More information

RMA. Software for Reduced Major Axis Regression. Andrew J. Bohonak San Diego State University

RMA. Software for Reduced Major Axis Regression. Andrew J. Bohonak San Diego State University Software for Reduced Major Axis Regression HTTP://WWW.BIO.SDSU.EDU/PUB/ANDY/.HTML Andrew J. Bohonak San Diego State University v. 1.17 3 September 004 Manual Software for Reduced Major Axis Regression

More information

Chapter Seven. Multiple regression An introduction to multiple regression Performing a multiple regression on SPSS

Chapter Seven. Multiple regression An introduction to multiple regression Performing a multiple regression on SPSS Chapter Seven Multiple regression An introduction to multiple regression Performing a multiple regression on SPSS Section : An introduction to multiple regression WHAT IS MULTIPLE REGRESSION? Multiple

More information

AP Statistics 2002 Scoring Guidelines

AP Statistics 2002 Scoring Guidelines AP Statistics 2002 Scoring Guidelines The materials included in these files are intended for use by AP teachers for course and exam preparation in the classroom; permission for any other use must be sought

More information

THE RELATIONSHIP BETWEEN WORKING CAPITAL MANAGEMENT AND DIVIDEND PAYOUT RATIO OF FIRMS LISTED IN NAIROBI SECURITIES EXCHANGE

THE RELATIONSHIP BETWEEN WORKING CAPITAL MANAGEMENT AND DIVIDEND PAYOUT RATIO OF FIRMS LISTED IN NAIROBI SECURITIES EXCHANGE International Journal of Economics, Commerce and Management United Kingdom Vol. III, Issue 11, November 2015 http://ijecm.co.uk/ ISSN 2348 0386 THE RELATIONSHIP BETWEEN WORKING CAPITAL MANAGEMENT AND DIVIDEND

More information

2. Professor, Department of Risk Management and Insurance, National Chengchi. University, Taipei, Taiwan, R.O.C. 11605; jerry2@nccu.edu.

2. Professor, Department of Risk Management and Insurance, National Chengchi. University, Taipei, Taiwan, R.O.C. 11605; jerry2@nccu.edu. Authors: Jack C. Yue 1 and Hong-Chih Huang 2 1. Professor, Department of Statistics, National Chengchi University, Taipei, Taiwan, R.O.C. 11605; csyue@nccu.edu.tw 2. Professor, Department of Risk Management

More information

Defining the Beginning: The Importance of Research Design

Defining the Beginning: The Importance of Research Design Research and Management Techniques for the Conservation of Sea Turtles K. L. Eckert, K. A. Bjorndal, F. A. Abreu-Grobois, M. Donnelly (Editors) IUCN/SSC Marine Turtle Specialist Group Publication No. 4,

More information

How To Run Statistical Tests in Excel

How To Run Statistical Tests in Excel How To Run Statistical Tests in Excel Microsoft Excel is your best tool for storing and manipulating data, calculating basic descriptive statistics such as means and standard deviations, and conducting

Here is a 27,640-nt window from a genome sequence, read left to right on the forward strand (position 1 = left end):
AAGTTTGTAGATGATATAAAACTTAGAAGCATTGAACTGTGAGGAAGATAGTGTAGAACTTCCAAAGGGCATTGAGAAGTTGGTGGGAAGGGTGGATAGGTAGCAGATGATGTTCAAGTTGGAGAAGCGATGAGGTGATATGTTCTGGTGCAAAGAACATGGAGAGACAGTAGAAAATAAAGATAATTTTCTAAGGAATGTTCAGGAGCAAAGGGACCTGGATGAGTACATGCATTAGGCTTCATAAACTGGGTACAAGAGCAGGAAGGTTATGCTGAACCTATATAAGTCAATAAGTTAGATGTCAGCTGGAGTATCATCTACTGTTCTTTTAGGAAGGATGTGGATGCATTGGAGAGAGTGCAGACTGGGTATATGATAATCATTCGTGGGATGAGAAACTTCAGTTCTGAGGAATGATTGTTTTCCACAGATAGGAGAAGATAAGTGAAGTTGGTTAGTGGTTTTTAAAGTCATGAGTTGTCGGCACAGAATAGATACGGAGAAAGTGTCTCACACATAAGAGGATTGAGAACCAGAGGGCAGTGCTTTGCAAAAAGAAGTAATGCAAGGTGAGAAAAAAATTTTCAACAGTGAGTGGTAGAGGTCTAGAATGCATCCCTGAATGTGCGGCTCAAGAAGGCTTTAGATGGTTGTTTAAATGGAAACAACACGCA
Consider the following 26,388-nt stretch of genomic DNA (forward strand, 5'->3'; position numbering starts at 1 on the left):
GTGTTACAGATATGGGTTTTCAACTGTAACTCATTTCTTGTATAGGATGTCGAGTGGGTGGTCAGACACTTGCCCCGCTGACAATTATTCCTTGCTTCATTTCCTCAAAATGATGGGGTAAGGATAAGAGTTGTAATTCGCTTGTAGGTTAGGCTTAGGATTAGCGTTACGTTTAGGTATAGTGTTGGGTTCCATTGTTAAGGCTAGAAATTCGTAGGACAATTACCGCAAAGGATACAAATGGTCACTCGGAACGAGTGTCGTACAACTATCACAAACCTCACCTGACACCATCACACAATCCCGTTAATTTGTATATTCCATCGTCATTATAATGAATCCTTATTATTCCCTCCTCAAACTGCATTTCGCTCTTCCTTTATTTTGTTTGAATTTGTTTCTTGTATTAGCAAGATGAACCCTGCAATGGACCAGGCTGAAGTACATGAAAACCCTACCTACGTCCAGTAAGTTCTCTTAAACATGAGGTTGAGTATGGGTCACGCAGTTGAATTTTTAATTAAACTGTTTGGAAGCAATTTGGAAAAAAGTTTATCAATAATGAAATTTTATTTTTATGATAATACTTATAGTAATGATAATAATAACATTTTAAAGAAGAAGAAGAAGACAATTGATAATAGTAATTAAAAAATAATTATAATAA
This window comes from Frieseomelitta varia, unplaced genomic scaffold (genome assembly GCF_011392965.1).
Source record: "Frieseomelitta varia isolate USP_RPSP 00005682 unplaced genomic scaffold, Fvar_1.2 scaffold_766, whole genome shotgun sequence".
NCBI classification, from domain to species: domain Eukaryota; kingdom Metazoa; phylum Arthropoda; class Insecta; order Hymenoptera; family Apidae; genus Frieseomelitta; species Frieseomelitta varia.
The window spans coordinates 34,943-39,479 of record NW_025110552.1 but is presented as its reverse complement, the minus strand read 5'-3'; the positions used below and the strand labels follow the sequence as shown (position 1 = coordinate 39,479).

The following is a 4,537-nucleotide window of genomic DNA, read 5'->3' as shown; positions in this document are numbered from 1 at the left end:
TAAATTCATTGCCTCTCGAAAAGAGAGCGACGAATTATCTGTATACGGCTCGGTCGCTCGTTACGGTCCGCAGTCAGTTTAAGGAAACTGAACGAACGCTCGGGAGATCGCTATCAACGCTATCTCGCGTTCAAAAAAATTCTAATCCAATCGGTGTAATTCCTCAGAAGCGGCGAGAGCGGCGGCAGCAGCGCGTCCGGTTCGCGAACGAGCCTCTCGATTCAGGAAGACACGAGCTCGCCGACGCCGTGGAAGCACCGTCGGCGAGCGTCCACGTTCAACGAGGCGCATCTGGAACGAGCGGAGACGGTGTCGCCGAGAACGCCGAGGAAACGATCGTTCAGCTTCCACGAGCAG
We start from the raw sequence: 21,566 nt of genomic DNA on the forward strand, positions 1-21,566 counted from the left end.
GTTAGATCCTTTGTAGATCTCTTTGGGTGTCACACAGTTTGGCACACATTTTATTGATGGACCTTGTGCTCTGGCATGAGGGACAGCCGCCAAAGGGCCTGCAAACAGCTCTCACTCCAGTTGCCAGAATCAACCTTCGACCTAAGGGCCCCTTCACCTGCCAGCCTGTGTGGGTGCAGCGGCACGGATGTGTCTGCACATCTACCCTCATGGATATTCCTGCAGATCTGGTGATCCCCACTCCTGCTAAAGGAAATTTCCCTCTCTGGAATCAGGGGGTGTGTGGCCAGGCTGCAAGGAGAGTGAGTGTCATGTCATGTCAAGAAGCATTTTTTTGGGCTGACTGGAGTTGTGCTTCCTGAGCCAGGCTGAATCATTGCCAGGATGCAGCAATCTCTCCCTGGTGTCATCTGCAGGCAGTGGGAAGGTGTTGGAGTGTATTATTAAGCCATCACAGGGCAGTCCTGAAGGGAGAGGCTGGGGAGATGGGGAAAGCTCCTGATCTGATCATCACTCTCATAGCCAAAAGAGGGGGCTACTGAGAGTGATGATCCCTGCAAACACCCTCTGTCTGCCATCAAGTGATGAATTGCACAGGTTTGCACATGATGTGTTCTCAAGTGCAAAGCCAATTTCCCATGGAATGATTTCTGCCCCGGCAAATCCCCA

More information

Temperature and evolutionary novelty as forces behind the evolution of general intelligence

Temperature and evolutionary novelty as forces behind the evolution of general intelligence Available online at www.sciencedirect.com Intelligence 36 (2008) 99 108 Temperature and evolutionary novelty as forces behind the evolution of general intelligence Satoshi Kanazawa Interdisciplinary Institute

More information

Summary. 16 1 Genes and Variation. 16 2 Evolution as Genetic Change. Name Class Date

Summary. 16 1 Genes and Variation. 16 2 Evolution as Genetic Change. Name Class Date Chapter 16 Summary Evolution of Populations 16 1 Genes and Variation Darwin s original ideas can now be understood in genetic terms. Beginning with variation, we now know that traits are controlled by

More information

Application of ecological models in entomology: a view from Brazil

Application of ecological models in entomology: a view from Brazil Application of ecological models in entomology: a view from Brazil Wesley A. C. Godoy University of São Paulo "Luiz de Queiroz" College of Agriculture Piracicaba, São Paulo, Brazil - wacgodoy@usp.br Working

More information

The effects of web surface area and elevation on prey capture rate of cobweb weaving spiders.

The effects of web surface area and elevation on prey capture rate of cobweb weaving spiders. The effects of web surface area and elevation on prey capture rate of cobweb weaving spiders. Kurt Dittel Kathleen Duemling Elayne Fivenson Josh Patten Abstract This study examines various abiotic and

More information

Evolutionary implications of variation in the calling song of the cricket Gryllus bimaculatus De Geer (Orthoptera: Gryllidae)

Evolutionary implications of variation in the calling song of the cricket Gryllus bimaculatus De Geer (Orthoptera: Gryllidae) Evolutionary implications of variation in the calling song of the cricket Gryllus bimaculatus De Geer (Orthoptera: Gryllidae) By Marna Ferreira Submitted in partial fulfilment of the requirements for the